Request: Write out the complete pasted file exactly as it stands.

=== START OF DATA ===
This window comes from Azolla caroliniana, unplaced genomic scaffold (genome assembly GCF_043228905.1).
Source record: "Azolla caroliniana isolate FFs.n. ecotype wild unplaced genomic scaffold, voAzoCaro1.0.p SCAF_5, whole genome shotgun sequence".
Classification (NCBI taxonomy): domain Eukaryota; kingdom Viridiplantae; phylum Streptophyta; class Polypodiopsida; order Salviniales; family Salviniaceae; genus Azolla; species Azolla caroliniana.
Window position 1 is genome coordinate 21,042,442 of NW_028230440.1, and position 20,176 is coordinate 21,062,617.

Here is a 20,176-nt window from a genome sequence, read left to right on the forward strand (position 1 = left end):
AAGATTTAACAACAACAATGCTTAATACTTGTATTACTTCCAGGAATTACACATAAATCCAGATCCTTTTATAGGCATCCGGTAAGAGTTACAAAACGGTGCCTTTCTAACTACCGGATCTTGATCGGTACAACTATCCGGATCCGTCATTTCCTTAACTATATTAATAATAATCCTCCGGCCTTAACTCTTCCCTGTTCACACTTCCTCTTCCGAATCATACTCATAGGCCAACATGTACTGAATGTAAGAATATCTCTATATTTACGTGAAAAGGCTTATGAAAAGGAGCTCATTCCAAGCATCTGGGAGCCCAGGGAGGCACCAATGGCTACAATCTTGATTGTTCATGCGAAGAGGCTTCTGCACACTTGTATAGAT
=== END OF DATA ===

This window comes from Azolla caroliniana, unplaced genomic scaffold (genome assembly GCF_043228905.1).
Source record: "Azolla caroliniana isolate FFs.n. ecotype wild unplaced genomic scaffold, voAzoCaro1.0.p SCAF_5, whole genome shotgun sequence".
Classification (NCBI taxonomy): domain Eukaryota; kingdom Viridiplantae; phylum Streptophyta; class Polypodiopsida; order Salviniales; family Salviniaceae; genus Azolla; species Azolla caroliniana.
Window position 1 is genome coordinate 21,042,442 of NW_028230440.1, and position 20,176 is coordinate 21,062,617.

Here is a 20,176-nt window from a genome sequence, read left to right on the forward strand (position 1 = left end):
AAGATTTAACAACAACAATGCTTAATACTTGTATTACTTCCAGGAATTACACATAAATCCAGATCCTTTTATAGGCATCCGGTAAGAGTTACAAAACGGTGCCTTTCTAACTACCGGATCTTGATCGGTACAACTATCCGGATCCGTCATTTCCTTAACTATATTAATAATAATCCTCCGGCCTTAACTCTTCCCTGTTCACACTTCCTCTTCCGAATCATACTCATAGGCCAACATGTACTGAATGTAAGAATATCTCTATATTTACGTGAAAAGGCTTATGAAAAGGAGCTCATTCCAAGCATCTGGGAGCCCAGGGAGGCACCAATGGCTACAATCTTGATTGTTCATGCGAAGAGGCTTCTGCACACTTGTATAGAT